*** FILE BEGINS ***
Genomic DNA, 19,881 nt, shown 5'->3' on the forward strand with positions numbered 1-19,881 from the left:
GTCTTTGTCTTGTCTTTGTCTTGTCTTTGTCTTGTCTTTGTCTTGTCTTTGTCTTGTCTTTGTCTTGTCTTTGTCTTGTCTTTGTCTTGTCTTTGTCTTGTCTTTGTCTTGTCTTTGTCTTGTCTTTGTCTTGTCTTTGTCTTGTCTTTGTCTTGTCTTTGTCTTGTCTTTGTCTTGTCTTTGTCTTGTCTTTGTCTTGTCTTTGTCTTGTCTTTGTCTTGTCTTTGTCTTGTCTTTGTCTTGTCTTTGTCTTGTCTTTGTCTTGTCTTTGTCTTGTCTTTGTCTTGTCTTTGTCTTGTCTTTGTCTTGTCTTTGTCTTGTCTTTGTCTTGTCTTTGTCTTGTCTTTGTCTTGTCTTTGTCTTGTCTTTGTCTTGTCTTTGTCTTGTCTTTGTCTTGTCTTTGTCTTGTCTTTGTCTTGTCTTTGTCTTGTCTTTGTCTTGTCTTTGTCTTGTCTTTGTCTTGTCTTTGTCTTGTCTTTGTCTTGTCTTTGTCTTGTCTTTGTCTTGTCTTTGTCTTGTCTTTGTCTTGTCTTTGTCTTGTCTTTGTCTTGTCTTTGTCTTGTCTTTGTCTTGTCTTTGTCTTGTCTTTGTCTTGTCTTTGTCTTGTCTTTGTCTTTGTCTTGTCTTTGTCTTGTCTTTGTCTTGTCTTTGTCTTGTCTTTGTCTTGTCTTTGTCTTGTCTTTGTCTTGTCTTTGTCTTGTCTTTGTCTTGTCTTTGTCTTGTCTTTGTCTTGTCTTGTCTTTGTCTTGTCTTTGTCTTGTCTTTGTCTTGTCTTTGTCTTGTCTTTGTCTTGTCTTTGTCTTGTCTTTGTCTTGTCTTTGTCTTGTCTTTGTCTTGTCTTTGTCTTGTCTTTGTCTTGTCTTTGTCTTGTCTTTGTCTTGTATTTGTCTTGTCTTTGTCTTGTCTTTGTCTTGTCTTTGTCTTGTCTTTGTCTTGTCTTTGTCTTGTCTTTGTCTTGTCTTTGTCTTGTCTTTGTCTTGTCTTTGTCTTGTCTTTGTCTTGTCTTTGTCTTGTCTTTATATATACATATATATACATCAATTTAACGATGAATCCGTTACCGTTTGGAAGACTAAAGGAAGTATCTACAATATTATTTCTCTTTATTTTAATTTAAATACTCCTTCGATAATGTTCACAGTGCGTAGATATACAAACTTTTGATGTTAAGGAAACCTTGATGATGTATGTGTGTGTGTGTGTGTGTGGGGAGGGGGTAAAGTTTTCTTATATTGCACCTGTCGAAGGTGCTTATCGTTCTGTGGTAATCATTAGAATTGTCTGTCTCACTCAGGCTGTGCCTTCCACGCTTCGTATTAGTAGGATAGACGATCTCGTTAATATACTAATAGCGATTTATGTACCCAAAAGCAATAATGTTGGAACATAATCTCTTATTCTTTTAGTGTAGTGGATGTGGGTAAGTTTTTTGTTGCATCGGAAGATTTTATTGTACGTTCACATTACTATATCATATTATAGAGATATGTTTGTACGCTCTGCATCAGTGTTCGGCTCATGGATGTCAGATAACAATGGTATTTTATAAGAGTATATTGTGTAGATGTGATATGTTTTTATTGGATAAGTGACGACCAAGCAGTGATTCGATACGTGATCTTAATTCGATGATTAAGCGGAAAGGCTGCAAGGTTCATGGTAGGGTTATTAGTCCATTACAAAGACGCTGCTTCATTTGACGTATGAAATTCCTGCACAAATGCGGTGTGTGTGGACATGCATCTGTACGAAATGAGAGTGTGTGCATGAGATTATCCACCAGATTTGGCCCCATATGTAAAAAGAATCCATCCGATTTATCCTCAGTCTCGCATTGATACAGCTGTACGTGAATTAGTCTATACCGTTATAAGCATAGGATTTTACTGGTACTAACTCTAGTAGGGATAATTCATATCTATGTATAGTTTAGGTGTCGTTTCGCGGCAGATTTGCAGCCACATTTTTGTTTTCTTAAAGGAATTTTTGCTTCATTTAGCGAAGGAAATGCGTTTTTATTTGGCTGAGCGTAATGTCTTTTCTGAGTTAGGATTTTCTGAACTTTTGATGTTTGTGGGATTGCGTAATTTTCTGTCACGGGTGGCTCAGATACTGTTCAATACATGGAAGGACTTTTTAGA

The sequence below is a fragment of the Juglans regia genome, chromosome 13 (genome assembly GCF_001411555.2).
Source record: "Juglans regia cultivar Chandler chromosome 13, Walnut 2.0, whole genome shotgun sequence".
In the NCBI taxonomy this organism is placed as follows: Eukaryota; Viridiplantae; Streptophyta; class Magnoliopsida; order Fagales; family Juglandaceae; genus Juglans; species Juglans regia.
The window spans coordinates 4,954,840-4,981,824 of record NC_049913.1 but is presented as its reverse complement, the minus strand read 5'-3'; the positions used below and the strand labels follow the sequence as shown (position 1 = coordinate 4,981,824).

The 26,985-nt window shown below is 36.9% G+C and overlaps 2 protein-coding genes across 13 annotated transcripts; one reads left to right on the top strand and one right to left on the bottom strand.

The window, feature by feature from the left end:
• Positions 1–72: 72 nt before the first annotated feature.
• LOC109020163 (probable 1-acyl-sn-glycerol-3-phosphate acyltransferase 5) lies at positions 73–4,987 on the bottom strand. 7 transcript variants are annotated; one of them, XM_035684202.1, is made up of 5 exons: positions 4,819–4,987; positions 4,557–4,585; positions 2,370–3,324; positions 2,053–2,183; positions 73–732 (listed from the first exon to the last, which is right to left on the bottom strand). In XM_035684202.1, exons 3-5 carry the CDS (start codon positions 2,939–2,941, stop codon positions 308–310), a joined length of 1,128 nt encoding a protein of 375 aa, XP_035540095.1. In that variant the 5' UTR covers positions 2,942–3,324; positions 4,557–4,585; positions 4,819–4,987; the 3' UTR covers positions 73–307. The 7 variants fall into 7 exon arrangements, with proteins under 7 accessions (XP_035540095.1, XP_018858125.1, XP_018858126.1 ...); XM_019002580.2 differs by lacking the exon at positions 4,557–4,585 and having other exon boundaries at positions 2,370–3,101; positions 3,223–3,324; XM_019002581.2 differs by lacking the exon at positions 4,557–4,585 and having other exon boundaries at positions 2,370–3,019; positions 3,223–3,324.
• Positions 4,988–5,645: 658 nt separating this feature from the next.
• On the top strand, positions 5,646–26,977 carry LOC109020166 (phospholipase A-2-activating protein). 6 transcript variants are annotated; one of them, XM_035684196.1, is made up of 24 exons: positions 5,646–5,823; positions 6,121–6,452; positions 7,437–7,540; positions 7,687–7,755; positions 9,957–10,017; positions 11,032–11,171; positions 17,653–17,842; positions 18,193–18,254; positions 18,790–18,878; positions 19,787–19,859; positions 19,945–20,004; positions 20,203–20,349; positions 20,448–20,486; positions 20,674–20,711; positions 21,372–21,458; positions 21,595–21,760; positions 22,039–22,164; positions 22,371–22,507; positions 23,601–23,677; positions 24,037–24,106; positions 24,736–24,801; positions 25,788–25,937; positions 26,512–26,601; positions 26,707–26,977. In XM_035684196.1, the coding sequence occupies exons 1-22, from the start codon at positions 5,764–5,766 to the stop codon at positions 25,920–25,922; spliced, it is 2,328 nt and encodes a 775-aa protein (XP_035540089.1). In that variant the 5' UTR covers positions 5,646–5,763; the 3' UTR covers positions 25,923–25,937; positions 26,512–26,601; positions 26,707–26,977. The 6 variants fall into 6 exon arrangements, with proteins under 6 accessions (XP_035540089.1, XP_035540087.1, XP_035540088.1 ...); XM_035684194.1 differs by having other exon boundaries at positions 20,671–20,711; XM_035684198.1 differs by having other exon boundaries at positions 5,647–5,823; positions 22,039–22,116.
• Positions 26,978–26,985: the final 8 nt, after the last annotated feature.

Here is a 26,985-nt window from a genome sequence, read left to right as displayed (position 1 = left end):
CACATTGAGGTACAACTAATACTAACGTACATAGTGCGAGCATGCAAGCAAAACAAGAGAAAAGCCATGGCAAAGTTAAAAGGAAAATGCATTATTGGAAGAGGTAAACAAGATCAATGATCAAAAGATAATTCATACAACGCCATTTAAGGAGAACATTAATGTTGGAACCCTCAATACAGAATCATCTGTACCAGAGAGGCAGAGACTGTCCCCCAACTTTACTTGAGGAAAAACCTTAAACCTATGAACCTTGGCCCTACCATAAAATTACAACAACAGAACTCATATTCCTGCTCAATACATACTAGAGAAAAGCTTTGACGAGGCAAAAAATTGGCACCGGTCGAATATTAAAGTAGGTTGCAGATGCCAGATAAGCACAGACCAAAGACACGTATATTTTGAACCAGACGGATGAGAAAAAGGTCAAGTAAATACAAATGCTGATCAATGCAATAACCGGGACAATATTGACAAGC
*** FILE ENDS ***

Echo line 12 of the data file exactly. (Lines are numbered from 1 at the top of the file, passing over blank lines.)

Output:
• On the top strand, positions 5,646–26,977 carry LOC109020166 (phospholipase A-2-activating protein). 6 transcript variants are annotated; one of them, XM_035684196.1, is made up of 24 exons: positions 5,646–5,823; positions 6,121–6,452; positions 7,437–7,540; positions 7,687–7,755; positions 9,957–10,017; positions 11,032–11,171; positions 17,653–17,842; positions 18,193–18,254; positions 18,790–18,878; positions 19,787–19,859; positions 19,945–20,004; positions 20,203–20,349; positions 20,448–20,486; positions 20,674–20,711; positions 21,372–21,458; positions 21,595–21,760; positions 22,039–22,164; positions 22,371–22,507; positions 23,601–23,677; positions 24,037–24,106; positions 24,736–24,801; positions 25,788–25,937; positions 26,512–26,601; positions 26,707–26,977. In XM_035684196.1, the coding sequence occupies exons 1-22, from the start codon at positions 5,764–5,766 to the stop codon at positions 25,920–25,922; spliced, it is 2,328 nt and encodes a 775-aa protein (XP_035540089.1). In that variant the 5' UTR covers positions 5,646–5,763; the 3' UTR covers positions 25,923–25,937; positions 26,512–26,601; positions 26,707–26,977. The 6 variants fall into 6 exon arrangements, with proteins under 6 accessions (XP_035540089.1, XP_035540087.1, XP_035540088.1 ...); XM_035684194.1 differs by having other exon boundaries at positions 20,671–20,711; XM_035684198.1 differs by having other exon boundaries at positions 5,647–5,823; positions 22,039–22,116.